Different parameters may be used for evaluating the stability of a nanoparticles-based system. Macroscopically, stability can be examined by the absence of phase separation and maintenance of the original visual characteristics. Also, the stability of physicochemical characteristics, such as size, PDI, and pH, should be evaluated [9]. Figure 2 shows the results of the average nanoparticle size at 122.1 nm. The formulation showed a unimodal distribution with a PDI of 0.126. As PDI decreases, the homogeneity of particle size increases. This value is determined by the proportion between the standard deviation and average particle size. Another important parameter is zeta potential, which measures the particle’s surface electrical charge.

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Figure 2. Correlation between mean particle size (a) and zeta potential (b) according to decay time distribution (0, 1, 2, 3, and 4 weeks).

As this value increases, either positive or negative, generally above 30mV, electrochemical repulsion increases and, hence, stability. The negative charge of PN results from the presence of soy lecithin in the formulation, which is preferably located at the nanoparticle surface and confers a negative charge. Zeta potential remained the same throughout the evaluated time. However, after the first 7 days, a wider distribution in particle size was noted, and it remained constant until the end of the experiment, increasing PDI to a maximum of 0.253, which is within unimodal distribution. Thus, the nanoparticles presented good stability, as demonstrated by particle size and surface charge throughout the evaluated time.

Characterization of phenolic composition and encapsulation efficiency of PN

The Folin–Ciocalteau Reagent (FCR) method was used to determine the total phenolic compounds of PN (total and nonencapsulated fractions). The nonencapsulated fraction includes all compounds that were not encapsulated in the nanoparticle and that remained solubilized in aqueous phase. This fraction was separated from the intact PN, using an ultrafiltration device that retains the PN, but not the free compounds, i.e., those solubilized in aqueous phase. Encapsulation efficiency (%) represents the percentage of compounds successfully encapsulated inside the nanoparticles. The total phenolic content and encapsulation efficiency of PN are displayed in Table 1.

Table 1. Total phenolic content (μg/mL) and encapsulation efficiency (%) of PN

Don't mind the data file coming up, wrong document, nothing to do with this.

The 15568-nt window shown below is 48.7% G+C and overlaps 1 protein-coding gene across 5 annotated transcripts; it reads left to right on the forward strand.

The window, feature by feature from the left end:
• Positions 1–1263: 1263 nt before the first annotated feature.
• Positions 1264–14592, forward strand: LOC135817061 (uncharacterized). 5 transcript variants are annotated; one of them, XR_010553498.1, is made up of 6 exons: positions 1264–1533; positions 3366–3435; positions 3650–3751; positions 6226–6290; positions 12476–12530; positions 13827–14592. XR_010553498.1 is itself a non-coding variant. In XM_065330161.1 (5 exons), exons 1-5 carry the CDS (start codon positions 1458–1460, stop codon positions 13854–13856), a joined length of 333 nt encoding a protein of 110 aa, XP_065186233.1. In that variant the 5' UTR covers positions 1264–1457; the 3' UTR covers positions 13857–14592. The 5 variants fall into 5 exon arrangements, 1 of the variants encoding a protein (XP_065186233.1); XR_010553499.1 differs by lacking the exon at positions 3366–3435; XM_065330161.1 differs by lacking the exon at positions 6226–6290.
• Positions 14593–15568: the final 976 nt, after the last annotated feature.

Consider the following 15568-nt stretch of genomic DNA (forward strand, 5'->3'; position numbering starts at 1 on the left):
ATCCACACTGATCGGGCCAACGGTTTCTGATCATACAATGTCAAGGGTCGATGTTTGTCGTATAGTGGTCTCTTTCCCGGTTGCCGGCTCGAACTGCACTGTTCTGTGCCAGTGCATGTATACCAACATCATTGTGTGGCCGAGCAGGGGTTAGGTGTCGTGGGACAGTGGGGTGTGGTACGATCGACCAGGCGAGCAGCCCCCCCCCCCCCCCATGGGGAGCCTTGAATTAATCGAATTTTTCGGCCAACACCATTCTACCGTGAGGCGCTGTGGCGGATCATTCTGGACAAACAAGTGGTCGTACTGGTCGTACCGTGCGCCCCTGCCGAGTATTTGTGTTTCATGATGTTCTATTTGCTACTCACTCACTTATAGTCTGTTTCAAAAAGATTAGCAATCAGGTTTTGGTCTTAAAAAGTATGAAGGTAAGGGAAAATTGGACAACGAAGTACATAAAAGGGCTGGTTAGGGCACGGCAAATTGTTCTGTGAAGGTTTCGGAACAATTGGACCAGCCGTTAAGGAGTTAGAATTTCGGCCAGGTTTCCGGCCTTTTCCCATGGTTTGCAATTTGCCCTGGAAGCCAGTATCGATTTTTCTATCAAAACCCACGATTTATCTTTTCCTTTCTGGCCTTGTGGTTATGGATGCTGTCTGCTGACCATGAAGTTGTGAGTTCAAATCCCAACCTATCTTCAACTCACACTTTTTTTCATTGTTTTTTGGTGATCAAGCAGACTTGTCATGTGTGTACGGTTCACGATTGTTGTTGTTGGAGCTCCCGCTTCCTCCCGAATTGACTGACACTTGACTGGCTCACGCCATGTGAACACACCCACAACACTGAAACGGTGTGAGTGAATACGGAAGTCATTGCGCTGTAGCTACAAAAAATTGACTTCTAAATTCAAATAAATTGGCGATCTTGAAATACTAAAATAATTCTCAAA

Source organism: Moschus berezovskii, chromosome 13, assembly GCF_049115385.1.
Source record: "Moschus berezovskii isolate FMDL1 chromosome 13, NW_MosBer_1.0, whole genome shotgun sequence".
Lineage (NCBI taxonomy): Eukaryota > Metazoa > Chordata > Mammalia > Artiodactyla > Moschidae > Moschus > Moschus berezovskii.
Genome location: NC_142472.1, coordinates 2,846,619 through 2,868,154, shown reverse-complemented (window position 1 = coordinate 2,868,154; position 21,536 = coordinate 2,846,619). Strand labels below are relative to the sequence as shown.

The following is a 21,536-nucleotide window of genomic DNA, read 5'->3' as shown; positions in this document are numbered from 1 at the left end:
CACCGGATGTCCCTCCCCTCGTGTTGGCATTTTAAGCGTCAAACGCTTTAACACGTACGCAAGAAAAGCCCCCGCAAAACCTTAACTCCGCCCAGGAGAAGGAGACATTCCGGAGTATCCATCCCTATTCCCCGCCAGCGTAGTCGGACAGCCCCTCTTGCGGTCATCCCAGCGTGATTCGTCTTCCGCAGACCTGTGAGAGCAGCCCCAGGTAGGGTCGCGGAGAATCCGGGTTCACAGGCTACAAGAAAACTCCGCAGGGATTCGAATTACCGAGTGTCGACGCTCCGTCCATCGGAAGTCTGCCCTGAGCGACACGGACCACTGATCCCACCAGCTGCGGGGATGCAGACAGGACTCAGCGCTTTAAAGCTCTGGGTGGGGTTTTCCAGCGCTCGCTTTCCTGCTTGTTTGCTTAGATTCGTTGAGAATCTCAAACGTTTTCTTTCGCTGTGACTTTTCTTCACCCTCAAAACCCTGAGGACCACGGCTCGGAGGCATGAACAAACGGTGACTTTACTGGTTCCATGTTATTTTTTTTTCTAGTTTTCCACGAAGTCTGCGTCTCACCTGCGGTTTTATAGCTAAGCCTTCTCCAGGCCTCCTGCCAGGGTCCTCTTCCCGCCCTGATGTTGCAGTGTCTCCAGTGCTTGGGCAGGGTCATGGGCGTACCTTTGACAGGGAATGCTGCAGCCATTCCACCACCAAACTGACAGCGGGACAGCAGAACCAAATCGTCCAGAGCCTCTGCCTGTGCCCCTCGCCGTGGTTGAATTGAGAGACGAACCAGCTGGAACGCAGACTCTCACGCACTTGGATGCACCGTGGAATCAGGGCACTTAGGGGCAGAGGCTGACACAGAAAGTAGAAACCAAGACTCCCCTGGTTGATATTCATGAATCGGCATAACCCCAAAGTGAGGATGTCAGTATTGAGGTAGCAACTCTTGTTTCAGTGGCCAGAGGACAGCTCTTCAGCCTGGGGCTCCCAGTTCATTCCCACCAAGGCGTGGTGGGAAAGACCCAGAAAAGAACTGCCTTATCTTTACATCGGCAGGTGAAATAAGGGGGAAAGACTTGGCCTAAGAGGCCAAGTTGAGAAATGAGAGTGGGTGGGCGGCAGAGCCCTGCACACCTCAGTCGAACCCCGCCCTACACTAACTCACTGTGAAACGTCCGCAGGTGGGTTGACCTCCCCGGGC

Total phenolic content (pg/mL)

Encapsulation efficiency (%)

Propolis NPs (total fraction)

Propolls NPs
(non-encapsulated fraction)

Day 0

75.31 ±1.05

44.77 ±0.75

40.55 ±1.34

Day 30

67.72 ± 0.68

40.63 ±0.1

40.01 ±0.46

The average total phenolic content of PN was 75.31 μg/mL. Since the concentration of propolis extract in the nanoparticle suspension was 17 mg/mL, the average proportional concentration of phenolic compounds was 4.43 μg/mg propolis. In turn, the concentration of nonencapsulated phenolic compounds at 44.77 μg/mL represents about 60% of total phenolic compounds, or encapsulation efficiency of 40.55%. The encapsulation efficiency remained constant throughout the experiment.

To assess how multiple compounds from the complex matrix of propolis were distributed in the PN suspension, HPLC-UV-vis analyses of propolis extract, total fraction, and nonencapsulated fraction were performed. Representative chromatograms of propolis extract, total propolis of nanoparticles, and nonencapsulated propolis are shown in Figure 3.

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Figure 3. HPLC-UV-vis chromatograms of propolis extract (A), total content of PN (B), and free content of PN (C).  Peak number 1 (gallic acid), (2) syringic acid, (3) p-coumaric acid, (4) sinapic acid, (5) quercetin, and (6) artepillin C. 1  propolis concentration at 1 mg/mL.

The chromatographic profile of PN is similar to that of propolis extract, evidencing the presence of the six phenolic compounds identified and quantified in the extract (Table 1). Among the non-encapsulated fraction, the major compound found was gallic acid with a similar amount relative to the total PN suspension (13.7 μg/mL). On the other hand, artepillin C was detected in high concentrations in the total PN suspension (41.9 μg/mL), but in low amounts in the nonencapsulated fraction (2.5 μg/mL). In general, a decrease in encapsulation efficiency was observed for compounds with lower retention times, i.e., more polar, such as gallic acid. This result evidences the selective encapsulation of compounds from the propolis matrix, in which polar compounds showed a lower efficiency of encapsulation, owing to their higher affinity to the water phase, so that as compound polarity decreased, the encapsulation efficiency increased.